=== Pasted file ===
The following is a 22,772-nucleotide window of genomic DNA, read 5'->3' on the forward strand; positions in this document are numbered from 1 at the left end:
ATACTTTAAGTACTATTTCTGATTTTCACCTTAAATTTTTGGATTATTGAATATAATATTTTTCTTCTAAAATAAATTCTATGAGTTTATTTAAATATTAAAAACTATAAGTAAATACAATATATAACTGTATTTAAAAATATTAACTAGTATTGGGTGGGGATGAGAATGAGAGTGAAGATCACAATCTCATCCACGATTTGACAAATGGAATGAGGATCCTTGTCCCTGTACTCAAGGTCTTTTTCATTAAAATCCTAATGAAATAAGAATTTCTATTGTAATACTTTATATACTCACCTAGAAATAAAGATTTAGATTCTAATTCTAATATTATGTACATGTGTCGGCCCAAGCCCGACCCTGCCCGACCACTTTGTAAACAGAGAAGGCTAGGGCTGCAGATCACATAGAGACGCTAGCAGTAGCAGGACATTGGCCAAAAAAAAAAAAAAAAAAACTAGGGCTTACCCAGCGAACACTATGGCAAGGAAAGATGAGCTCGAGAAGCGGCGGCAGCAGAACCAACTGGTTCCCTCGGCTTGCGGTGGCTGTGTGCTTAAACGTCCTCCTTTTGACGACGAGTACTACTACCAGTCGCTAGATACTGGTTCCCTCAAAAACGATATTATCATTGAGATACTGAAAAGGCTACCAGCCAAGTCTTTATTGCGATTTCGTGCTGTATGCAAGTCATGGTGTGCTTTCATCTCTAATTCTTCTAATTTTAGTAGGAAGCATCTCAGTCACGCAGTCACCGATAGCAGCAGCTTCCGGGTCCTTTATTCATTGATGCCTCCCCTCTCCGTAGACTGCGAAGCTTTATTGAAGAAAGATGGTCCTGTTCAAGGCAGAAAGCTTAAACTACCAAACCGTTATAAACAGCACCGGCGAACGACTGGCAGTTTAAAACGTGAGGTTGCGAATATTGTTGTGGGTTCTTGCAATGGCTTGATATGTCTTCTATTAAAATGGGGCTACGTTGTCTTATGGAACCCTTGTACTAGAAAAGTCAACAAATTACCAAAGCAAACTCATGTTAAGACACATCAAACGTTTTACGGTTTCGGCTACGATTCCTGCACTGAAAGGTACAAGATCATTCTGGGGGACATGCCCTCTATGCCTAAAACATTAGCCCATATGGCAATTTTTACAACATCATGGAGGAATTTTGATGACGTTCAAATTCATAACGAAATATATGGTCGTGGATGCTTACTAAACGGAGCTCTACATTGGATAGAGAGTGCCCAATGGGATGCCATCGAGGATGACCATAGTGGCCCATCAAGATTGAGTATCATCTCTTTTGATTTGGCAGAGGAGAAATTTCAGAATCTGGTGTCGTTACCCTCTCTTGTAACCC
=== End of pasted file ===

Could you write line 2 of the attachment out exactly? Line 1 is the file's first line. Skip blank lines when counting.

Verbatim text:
ATACTTTAAGTACTATTTCTGATTTTCACCTTAAATTTTTGGATTATTGAATATAATATTTTTCTTCTAAAATAAATTCTATGAGTTTATTTAAATATTAAAAACTATAAGTAAATACAATATATAACTGTATTTAAAAATATTAACTAGTATTGGGTGGGGATGAGAATGAGAGTGAAGATCACAATCTCATCCACGATTTGACAAATGGAATGAGGATCCTTGTCCCTGTACTCAAGGTCTTTTTCATTAAAATCCTAATGAAATAAGAATTTCTATTGTAATACTTTATATACTCACCTAGAAATAAAGATTTAGATTCTAATTCTAATATTATGTACATGTGTCGGCCCAAGCCCGACCCTGCCCGACCACTTTGTAAACAGAGAAGGCTAGGGCTGCAGATCACATAGAGACGCTAGCAGTAGCAGGACATTGGCCAAAAAAAAAAAAAAAAAAACTAGGGCTTACCCAGCGAACACTATGGCAAGGAAAGATGAGCTCGAGAAGCGGCGGCAGCAGAACCAACTGGTTCCCTCGGCTTGCGGTGGCTGTGTGCTTAAACGTCCTCCTTTTGACGACGAGTACTACTACCAGTCGCTAGATACTGGTTCCCTCAAAAACGATATTATCATTGAGATACTGAAAAGGCTACCAGCCAAGTCTTTATTGCGATTTCGTGCTGTATGCAAGTCATGGTGTGCTTTCATCTCTAATTCTTCTAATTTTAGTAGGAAGCATCTCAGTCACGCAGTCACCGATAGCAGCAGCTTCCGGGTCCTTTATTCATTGATGCCTCCCCTCTCCGTAGACTGCGAAGCTTTATTGAAGAAAGATGGTCCTGTTCAAGGCAGAAAGCTTAAACTACCAAACCGTTATAAACAGCACCGGCGAACGACTGGCAGTTTAAAACGTGAGGTTGCGAATATTGTTGTGGGTTCTTGCAATGGCTTGATATGTCTTCTATTAAAATGGGGCTACGTTGTCTTATGGAACCCTTGTACTAGAAAAGTCAACAAATTACCAAAGCAAACTCATGTTAAGACACATCAAACGTTTTACGGTTTCGGCTACGATTCCTGCACTGAAAGGTACAAGATCATTCTGGGGGACATGCCCTCTATGCCTAAAACATTAGCCCATATGGCAATTTTTACAACATCATGGAGGAATTTTGATGACGTTCAAATTCATAACGAAATATATGGTCGTGGATGCTTACTAAACGGAGCTCTACATTGGATAGAGAGTGCCCAATGGGATGCCATCGAGGATGACCATAGTGGCCCATCAAGATTGAGTATCATCTCTTTTGATTTGGCAGAGGAGAAATTTCAGAATCTGGTGTCGTTACCCTCTCTTGTAACCC